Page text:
Last week, AlphaSense sat down with Richard Hill, Head of US CRE Research at Morgan Stanley, and Vikram Malhotra, Morgan Stanley US Property & REITs Analyst, to discuss the future of commercial real estate in a post-COVID world.
Throughout history, commercial real estate has inherently been a levered asset class; in fact, CRE is viewed as a $7.4 trillion asset class in the United States, encumbered by $3.8 trillion of mortgage debt and half a trillion dollars of outstanding corporate debt. CRE has been a bull market for nearly 40 years, except for short declines in the aftermath of the S&L crisis in the 1990s.
While fundamentals have been solid, one of the driving forces in the rise of property valuations has been the secular decline in 10-year treasury rates incurred over four decades. This has allowed commercial real estate owners to refinance with lower rates, thereby aiding cap rate compression.
Focusing on the previous three recessions, commercial real estate prices declined more than 30% in the great financial crisis, and more than 20% after the S&L crisis. Still, they continued to rise after 9/11 (as growth declines were viewed as transitory).
Several factors make this recession different for CRE:
- Job growth declines are severe, leading to rising vacancies, declining rents, rising delinquency rates (close to 10%)
- The government is providing limited support to commercial real estate debt markets.
- There are record amounts of dry powder that could mitigate price declines (an estimated $300 billion and $1 trillion of buying power)
Compared to apartments, the single-family rental market has recovered. Rental listing rate growth accelerated to above early 2019 peak of 4.6%. Similarly, average weeks on the market stand near the lowest levels since early 2019 at 4.4 weeks.
Source: Morgan Stanley, Rental Listing Rates YoY have increased while average weeks on market has decreased, a positive sign for single-family rentals.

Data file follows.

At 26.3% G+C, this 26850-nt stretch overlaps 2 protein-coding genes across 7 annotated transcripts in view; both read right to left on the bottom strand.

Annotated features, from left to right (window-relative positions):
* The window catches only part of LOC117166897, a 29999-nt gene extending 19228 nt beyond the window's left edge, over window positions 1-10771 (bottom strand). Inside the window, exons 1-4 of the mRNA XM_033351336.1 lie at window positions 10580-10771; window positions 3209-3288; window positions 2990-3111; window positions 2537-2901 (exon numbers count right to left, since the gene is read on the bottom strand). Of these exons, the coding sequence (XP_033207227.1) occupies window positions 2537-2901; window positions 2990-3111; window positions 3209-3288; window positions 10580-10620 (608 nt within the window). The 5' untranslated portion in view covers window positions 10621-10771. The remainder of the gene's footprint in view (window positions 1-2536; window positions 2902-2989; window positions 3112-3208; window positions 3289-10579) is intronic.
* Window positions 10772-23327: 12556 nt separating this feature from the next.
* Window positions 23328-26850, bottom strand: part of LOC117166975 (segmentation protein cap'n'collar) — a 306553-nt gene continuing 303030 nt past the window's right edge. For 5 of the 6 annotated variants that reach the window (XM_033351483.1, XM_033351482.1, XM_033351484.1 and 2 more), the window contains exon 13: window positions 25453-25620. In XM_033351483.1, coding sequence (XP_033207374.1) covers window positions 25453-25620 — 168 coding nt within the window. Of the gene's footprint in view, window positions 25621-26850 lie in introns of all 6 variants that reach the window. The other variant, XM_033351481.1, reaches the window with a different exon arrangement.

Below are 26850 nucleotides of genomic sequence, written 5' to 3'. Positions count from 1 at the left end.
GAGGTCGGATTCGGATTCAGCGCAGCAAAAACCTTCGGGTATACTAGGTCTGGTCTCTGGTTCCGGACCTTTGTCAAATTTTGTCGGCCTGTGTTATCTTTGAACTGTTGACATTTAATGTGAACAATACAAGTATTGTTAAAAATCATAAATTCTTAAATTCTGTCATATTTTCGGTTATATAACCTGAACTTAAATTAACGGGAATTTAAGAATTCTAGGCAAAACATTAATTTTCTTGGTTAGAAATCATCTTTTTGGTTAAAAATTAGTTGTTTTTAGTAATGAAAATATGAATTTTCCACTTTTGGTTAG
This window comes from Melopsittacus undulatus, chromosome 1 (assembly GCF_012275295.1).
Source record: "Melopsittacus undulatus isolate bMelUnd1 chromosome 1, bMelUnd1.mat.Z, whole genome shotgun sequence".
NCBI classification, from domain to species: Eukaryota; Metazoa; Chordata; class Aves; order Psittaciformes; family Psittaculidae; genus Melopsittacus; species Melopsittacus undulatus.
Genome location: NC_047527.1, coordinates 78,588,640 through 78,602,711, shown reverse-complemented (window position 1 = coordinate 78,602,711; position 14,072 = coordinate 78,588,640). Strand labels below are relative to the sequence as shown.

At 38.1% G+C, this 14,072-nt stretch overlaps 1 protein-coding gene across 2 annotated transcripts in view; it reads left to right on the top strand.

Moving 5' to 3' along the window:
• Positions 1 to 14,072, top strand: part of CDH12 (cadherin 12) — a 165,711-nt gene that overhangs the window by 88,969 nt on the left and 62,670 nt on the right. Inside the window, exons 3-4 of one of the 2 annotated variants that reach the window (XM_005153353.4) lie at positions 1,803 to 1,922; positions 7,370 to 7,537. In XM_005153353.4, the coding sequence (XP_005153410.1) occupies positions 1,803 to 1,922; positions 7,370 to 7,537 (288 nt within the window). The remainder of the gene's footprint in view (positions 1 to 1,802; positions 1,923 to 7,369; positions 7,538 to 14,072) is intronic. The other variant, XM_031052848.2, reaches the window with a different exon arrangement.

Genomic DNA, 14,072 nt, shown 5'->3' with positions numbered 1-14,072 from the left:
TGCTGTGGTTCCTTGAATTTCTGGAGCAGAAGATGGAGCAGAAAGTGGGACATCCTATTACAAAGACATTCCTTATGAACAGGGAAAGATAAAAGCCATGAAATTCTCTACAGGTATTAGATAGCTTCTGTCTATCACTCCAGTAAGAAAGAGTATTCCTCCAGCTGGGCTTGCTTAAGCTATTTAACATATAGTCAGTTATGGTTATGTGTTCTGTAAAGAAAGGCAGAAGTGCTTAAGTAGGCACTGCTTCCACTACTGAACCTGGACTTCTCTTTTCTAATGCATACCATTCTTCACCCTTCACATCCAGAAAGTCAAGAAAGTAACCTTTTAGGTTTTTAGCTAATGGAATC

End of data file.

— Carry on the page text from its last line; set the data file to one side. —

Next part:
The Household Pulse Survey published by the US Census shows that approximately 5% of rentals are occupied without payment. On-time payments hover around 70%. Multi-family rent inflation has a strong correlation to jobs and supply growth. Currently, jobs are declining while the supply of empty apartments is rising to an all-time high.
How Will a Remote Workforce Affect Real Estate?
Although most markets will be affected by a growing remote workforce, Malhotra focused on two key locations, San Francisco and New York, to discuss how remote work will affect CRE.
Before diving in, Malhotra noted that Morgan Stanley has had a negative view of New York offices for several years, mostly due to supply, coworking spaces, sluggish job growth, and the need for repairs/renovations of older office buildings.
Morgan Stanley’s team of analysts anticipates that work from home will triple by 2024, which will drive an upshift in vacancies in New York and San Francisco. Looking at pre-COVID numbers, Malhotra noted that working from home was quite uncommon, with only about 5% of the workforce working from home more than two days per week.
Source: Morgan Stanley – 15% of Employees Has Days They WFH, but Only ~5% WFH Exclusively 3-5 Days a Week
Morgan Stanley analyzed over 700 occupations to understand what percentage of workers can do their job effectively in a remote work environment. Combined with data from the Bureau of Labor Statistics, the number of people who could work from home is nearly 55% in San Francisco and ~40% in New York. The US, overall, is around 30%. San Francisco is particularly flexible to remote work because of its large population of tech-oriented careers, such as software engineers, who are more predisposed to work from home successfully.
Source: Morgan Stanley – SF has an outsized proportion of core office jobs with high WFH potential
Although the Total Addressable Market is high, the US workforce won’t need to fully transition out of office spaces for real estate to see an impact. The total population of remote workers is highly dependent on income levels, demographics, and education–all together, work from home will result in structurally higher office vacancy.
Vacancy estimates are also impacted by supply and job growth coming out of a post-Covid recession. Offices will likely face impact from social distancing requirements, which state that every office must have at least 175 square feet of space per person.
With all of this said, analysts at Morgan Stanley believe that New York vacancy rates will be around 10-11%, and San Francisco will be approximately 7-8%. To put those statistics into perspective, a 10% vacancy rate is historically a tipping point where landlords start to lose pricing power and where market-to-rent growth goes negative.
Hill and Malhotra also covered housing demand, single-family demand, and demand in a post-Covid world. To read the full report (or to read more Morgan Stanley research) login to AlphaSense, or start a free trial. To access the full webcast, please explore our Expert Briefing Series.